No doubt that pain infused the heartfelt performance, but it also played into the assumption that stripped-down music is somehow more authentic, too. By this way of thinking, songs aren’t powerful because they’re emotional and incisive — they’re that way because the volume’s been turned down (way down).
That rationale — along with McCartney’s mention of the show catering to artists who “are able to play your instrument and sing live” — felt like a dig at non-rock genres that often get criticized for not being “real” music. I’m talking about pop, dance, disco and hip-hop — genres that don’t parade their solemn sincerity in the same way that rock bands do.
Unplugged’s popularity, in part, was a backlash against those other musical styles. Focusing on synthesizers, computers and samplers, 1990s pop and rap came across as “phony” to old-school purists, and so MTV’s frequent presentation of dudes playing in a circle with their acoustic instruments seemed like a nostalgic rebuke. (Let’s also remember that the 1990s were a time when a popular pop act, Milli Vanilli, was publicly humiliated after it was discovered that the two band members never sang a word on their hit album.)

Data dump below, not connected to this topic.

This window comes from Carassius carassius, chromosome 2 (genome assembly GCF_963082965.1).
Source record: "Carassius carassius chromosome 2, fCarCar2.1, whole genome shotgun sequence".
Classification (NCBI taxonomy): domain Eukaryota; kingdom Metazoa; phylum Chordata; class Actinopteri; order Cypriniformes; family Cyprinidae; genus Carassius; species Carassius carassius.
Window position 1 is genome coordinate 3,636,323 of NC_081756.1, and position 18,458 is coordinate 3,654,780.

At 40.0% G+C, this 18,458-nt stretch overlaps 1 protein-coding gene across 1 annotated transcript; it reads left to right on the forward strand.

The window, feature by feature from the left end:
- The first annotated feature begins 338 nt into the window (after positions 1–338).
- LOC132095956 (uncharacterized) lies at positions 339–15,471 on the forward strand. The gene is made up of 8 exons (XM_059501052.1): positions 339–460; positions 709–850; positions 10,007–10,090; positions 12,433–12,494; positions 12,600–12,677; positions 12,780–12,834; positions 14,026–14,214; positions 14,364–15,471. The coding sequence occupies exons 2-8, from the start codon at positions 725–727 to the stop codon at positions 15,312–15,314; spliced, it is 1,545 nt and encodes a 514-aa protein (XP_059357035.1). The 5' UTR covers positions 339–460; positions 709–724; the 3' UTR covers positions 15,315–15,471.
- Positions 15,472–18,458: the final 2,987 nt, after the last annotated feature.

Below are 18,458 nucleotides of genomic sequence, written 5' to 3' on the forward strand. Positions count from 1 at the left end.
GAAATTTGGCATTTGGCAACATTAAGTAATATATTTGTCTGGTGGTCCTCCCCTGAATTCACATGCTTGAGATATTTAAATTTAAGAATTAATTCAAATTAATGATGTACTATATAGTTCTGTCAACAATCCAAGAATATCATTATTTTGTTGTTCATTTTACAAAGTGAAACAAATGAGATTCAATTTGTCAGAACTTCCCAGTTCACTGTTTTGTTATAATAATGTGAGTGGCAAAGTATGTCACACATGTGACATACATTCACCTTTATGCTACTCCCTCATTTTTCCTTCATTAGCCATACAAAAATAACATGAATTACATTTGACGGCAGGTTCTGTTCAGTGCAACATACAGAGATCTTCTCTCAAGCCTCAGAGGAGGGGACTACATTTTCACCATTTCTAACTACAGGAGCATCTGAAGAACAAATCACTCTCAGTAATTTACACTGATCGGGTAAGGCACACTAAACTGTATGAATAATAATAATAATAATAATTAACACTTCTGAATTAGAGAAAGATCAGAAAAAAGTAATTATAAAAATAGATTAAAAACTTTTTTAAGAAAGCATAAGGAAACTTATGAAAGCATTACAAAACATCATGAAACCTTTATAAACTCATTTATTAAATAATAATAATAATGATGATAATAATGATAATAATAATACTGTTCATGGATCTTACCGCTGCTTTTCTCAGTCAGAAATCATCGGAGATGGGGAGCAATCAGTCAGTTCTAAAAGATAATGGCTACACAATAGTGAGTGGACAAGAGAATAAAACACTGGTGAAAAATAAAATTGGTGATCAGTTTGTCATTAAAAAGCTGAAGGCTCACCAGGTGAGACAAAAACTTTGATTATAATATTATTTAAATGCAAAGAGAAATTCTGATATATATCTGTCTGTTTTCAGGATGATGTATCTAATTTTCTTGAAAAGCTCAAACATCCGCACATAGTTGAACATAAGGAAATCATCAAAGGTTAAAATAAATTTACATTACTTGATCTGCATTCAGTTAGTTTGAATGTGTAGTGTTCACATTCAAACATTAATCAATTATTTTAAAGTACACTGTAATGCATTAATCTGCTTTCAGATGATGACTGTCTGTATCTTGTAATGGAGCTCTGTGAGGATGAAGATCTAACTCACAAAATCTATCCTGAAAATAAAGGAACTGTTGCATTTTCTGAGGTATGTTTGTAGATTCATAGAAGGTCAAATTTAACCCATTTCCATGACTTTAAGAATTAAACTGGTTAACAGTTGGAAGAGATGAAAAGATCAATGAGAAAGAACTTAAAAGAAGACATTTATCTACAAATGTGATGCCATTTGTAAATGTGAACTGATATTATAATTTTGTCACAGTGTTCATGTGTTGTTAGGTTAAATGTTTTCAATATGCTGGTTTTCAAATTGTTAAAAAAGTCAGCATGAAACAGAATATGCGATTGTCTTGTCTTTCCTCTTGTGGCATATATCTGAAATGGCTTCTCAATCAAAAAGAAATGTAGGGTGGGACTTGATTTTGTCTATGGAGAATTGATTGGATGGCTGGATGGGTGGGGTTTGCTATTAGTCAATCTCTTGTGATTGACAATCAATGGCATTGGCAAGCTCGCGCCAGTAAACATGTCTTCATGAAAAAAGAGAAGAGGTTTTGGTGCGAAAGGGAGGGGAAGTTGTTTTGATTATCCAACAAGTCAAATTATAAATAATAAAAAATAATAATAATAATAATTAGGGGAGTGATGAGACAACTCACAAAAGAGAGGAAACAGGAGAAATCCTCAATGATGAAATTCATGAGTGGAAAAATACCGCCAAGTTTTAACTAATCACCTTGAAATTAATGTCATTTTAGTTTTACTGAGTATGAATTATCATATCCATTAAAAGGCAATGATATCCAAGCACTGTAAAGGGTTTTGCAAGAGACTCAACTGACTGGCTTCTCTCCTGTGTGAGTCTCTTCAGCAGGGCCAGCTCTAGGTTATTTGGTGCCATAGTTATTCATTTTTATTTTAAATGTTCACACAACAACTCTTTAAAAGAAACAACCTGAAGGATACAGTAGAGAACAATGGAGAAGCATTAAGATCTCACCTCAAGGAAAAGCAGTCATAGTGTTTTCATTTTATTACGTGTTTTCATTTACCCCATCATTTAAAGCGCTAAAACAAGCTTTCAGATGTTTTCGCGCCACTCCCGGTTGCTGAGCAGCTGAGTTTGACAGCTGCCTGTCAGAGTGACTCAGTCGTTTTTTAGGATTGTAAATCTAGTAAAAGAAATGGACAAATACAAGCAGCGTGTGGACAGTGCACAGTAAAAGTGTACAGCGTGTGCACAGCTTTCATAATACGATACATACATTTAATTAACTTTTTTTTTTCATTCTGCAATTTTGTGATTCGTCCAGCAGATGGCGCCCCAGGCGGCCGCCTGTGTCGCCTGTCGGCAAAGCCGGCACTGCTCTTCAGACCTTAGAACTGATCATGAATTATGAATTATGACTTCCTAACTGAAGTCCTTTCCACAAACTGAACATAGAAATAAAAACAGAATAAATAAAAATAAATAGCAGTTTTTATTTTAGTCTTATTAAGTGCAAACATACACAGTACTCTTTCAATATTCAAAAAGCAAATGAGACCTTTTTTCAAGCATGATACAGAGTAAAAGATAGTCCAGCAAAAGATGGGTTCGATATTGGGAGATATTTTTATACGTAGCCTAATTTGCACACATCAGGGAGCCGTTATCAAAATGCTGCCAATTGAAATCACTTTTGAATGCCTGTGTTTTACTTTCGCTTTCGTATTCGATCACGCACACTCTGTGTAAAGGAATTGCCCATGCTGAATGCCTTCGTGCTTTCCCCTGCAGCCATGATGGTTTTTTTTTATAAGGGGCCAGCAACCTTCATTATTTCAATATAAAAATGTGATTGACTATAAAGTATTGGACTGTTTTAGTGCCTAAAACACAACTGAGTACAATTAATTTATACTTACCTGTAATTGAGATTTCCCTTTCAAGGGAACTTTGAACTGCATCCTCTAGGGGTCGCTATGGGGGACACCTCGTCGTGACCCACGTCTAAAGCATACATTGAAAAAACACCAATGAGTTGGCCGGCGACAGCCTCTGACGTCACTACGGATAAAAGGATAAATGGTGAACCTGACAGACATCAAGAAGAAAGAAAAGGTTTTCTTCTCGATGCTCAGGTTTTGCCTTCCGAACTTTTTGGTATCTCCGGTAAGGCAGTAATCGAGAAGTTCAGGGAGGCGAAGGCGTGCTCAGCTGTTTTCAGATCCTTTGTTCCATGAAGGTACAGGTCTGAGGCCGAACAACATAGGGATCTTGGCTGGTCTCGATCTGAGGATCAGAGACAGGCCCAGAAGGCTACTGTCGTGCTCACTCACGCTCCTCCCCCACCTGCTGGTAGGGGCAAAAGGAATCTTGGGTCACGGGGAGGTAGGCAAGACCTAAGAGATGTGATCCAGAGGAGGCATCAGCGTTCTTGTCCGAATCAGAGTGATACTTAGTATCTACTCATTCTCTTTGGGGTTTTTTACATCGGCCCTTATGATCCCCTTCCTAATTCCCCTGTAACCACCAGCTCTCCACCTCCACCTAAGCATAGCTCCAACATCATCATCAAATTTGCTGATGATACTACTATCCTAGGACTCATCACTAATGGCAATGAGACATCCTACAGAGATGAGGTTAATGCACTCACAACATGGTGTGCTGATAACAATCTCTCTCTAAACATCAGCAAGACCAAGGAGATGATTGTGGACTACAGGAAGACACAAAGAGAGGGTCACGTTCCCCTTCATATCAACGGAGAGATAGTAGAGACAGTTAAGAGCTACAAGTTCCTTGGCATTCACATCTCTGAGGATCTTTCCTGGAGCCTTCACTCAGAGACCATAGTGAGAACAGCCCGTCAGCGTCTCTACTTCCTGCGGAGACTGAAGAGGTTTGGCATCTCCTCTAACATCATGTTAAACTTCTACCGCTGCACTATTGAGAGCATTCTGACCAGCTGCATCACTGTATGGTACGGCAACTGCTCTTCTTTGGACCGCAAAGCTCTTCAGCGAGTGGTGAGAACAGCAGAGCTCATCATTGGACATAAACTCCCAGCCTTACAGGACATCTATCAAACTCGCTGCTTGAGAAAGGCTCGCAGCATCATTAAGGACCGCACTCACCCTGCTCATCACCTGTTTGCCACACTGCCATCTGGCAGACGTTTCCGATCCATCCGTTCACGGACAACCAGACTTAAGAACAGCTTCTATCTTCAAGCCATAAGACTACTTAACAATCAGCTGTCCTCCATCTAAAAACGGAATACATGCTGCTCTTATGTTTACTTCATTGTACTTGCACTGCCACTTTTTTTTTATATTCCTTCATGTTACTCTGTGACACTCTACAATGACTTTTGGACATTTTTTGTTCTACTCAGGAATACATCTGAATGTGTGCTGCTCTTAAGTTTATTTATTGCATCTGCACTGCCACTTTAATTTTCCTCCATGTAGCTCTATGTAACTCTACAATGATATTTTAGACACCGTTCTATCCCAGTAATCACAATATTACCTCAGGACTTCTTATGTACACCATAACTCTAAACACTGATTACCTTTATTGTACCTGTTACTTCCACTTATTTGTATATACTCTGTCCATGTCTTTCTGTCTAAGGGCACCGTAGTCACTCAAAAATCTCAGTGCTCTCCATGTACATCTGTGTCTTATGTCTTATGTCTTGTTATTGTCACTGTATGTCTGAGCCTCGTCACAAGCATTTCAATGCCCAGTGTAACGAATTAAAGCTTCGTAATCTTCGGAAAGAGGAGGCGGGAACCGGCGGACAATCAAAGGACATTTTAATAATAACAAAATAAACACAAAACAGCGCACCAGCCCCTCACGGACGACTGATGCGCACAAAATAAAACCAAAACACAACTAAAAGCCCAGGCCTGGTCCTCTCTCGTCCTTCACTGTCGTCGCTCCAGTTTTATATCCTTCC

Twenty years later — as Auto-Tune, Pro Tools and similar tricks help shore up shaky performers, and rock recedes further from the mainstream — that desire for “real” music remains just as potent.
It’s not that accomplished hip-hop acts didn’t come on Unplugged — it’s just that they weren’t all that good. In 1991, A Tribe Called Quest, LL Cool J and others passionately embraced the stripped-down format, but a bunch of plinking guitars couldn’t hope to re-create the power of “Can I Kick It?” or “Mama Said Knock You Out.”
Does that prove that hip-hop is inferior to rock? No, it just proved the genres are different. Unfortunately, it also probably helped cement, for people like Mendes, a belief that acoustic, unfussy music is the best test of someone’s talent. This naive assumption is the same reason Adele won the Album of the Year Grammy over Beyoncé — and why Eric Clapton and Tony Bennett won Grammys for their Unplugged records.